Where do you find inspiration?
For me, inspiration comes from everywhere! But the most important inspiration comes from my kids. I get so much inspiration out of watching how they interact with clothing. So many ideas on the functionality of garments is seeing it in use. How the neck opens wide enough to get over their heads or how the snap crotch makes a diaper change easier. I see how they react to certain colors and patterns and how easy it is to put an outfit together. I take that functionality and mix it with the latest in womenswear, menswear and culture. The idea is functionality for a baby but something that is covetable and worth ‘heirloom’ status to be passed on.
What does a typical day look like for you?
I get to the office after dropping my oldest daughter to school around 9:30am, after some coffee and recapping any popular culture events with my coworkers (i.e., award shows, bravo shows, best dressed worst dressed…) I usually jump into designing. I typically work on three seasons at once. Currently I am in the design process of Spring 2016 working out the details – silhouette, stitch details, and colors of the sweaters. I am fitting Holiday 2015 garments and making sure they have the design intent that was originally determined when our team assorted the line a couple months back. I am also final approving the samples for Fall 2015 that will show up in the stores in August. I try to finish one season before moving on to the next each day. I end the day going through emails and tying up any open issues. Sweaters are each so detailed for each season so organization is key.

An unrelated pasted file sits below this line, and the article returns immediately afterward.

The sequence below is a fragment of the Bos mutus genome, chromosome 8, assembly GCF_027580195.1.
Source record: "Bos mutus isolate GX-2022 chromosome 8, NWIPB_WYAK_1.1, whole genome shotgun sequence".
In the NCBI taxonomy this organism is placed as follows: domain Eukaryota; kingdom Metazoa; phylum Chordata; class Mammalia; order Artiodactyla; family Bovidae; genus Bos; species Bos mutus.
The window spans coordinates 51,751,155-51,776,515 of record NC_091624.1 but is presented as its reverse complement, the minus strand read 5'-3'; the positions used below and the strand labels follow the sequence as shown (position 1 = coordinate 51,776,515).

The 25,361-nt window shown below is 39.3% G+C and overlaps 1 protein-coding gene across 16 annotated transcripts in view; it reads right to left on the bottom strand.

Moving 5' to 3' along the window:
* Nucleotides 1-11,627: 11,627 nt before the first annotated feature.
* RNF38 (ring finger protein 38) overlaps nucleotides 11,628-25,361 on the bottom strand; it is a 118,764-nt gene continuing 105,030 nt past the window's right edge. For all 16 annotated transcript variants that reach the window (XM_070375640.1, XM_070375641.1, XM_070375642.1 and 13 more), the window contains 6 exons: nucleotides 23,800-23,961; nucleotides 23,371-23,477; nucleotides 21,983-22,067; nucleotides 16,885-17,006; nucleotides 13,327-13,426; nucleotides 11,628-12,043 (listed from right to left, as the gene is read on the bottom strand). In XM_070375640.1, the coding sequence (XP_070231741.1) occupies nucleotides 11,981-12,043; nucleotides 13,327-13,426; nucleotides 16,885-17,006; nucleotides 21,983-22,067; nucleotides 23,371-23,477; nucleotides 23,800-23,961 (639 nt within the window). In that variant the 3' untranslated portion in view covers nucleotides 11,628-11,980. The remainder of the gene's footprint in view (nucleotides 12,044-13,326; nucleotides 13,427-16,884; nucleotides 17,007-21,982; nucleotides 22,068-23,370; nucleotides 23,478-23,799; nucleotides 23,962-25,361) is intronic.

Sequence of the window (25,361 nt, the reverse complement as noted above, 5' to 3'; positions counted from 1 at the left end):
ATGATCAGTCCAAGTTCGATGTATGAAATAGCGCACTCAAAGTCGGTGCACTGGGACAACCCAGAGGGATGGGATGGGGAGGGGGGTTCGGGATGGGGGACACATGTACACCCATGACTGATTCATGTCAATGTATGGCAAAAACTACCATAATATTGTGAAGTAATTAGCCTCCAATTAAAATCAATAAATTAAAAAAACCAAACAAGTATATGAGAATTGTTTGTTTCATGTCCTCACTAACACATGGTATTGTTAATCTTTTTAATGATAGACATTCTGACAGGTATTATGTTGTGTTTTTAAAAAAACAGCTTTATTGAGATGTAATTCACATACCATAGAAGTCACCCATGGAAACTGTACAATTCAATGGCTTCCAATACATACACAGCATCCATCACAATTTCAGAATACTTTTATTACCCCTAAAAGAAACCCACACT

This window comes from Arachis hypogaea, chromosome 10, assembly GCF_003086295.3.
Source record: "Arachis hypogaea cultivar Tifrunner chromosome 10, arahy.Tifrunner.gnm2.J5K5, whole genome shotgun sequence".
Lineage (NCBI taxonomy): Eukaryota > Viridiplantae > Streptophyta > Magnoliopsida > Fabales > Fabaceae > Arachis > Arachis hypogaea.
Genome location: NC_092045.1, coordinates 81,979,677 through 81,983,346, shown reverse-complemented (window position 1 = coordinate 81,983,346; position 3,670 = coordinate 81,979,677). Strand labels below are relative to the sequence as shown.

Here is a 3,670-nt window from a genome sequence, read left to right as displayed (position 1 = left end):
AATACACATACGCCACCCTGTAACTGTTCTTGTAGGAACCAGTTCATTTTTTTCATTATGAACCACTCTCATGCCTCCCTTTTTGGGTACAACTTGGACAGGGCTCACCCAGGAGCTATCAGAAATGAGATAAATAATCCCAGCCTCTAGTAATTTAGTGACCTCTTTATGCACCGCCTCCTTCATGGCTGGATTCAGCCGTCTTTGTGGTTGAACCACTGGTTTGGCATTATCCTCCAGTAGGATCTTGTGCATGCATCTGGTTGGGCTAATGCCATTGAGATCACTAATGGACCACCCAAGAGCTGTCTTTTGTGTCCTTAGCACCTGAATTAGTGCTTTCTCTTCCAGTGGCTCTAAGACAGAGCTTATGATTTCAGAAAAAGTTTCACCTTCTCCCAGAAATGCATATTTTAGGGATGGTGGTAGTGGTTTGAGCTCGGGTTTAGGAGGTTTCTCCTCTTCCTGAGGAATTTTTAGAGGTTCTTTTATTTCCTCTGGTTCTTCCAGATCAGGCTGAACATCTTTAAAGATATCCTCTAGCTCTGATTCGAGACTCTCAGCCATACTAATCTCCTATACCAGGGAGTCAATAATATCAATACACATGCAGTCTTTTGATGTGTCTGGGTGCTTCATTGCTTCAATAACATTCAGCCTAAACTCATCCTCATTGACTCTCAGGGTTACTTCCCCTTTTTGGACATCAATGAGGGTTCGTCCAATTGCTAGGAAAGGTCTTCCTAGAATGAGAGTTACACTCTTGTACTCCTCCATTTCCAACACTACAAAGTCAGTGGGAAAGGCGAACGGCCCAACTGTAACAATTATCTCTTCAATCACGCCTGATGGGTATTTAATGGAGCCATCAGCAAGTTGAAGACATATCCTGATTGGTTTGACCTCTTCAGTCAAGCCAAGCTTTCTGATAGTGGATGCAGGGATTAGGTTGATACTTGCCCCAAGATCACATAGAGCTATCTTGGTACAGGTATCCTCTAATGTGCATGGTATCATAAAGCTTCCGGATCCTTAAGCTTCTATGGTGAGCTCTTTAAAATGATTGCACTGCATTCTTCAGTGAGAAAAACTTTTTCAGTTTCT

What are you reading or listening to at the moment?
Everything Casey Neistat makes. His snap stories. His vlogs. His videos.
I just read Cancer: The Emperor of all Maladies, which I found profoundly important. There isn’t a single person that hasn’t felt the affects of cancer. Learning about the history of the disease and how close we are to a major breakthrough was very inspiring. Having dealt with cancer first hand when my daughter had leukemia put it all into perspective and this book/documentary was really empowering to see what we had actually gone thru. It’s an important story to tell.
As a kid, what did you want to be when you grow up?
Part Veterinarian, Part fashion designer. I didn’t think I could handle being a doctor so designer won.
If you could give some advise to your teenage self, what would it be?
“Work Harder” – Casey Neistat.
ShopTalkRadio sat down with Jeff Staple, who is the founder of Staple brand, Staple Design and Reed Space in NYC. Jeff talks about his passion for design, his early work in New York as a publisher and being stuck in the Andes mountains on a snowboarding trip. His near death experiences and appetite for work will give you a double-take on your own life.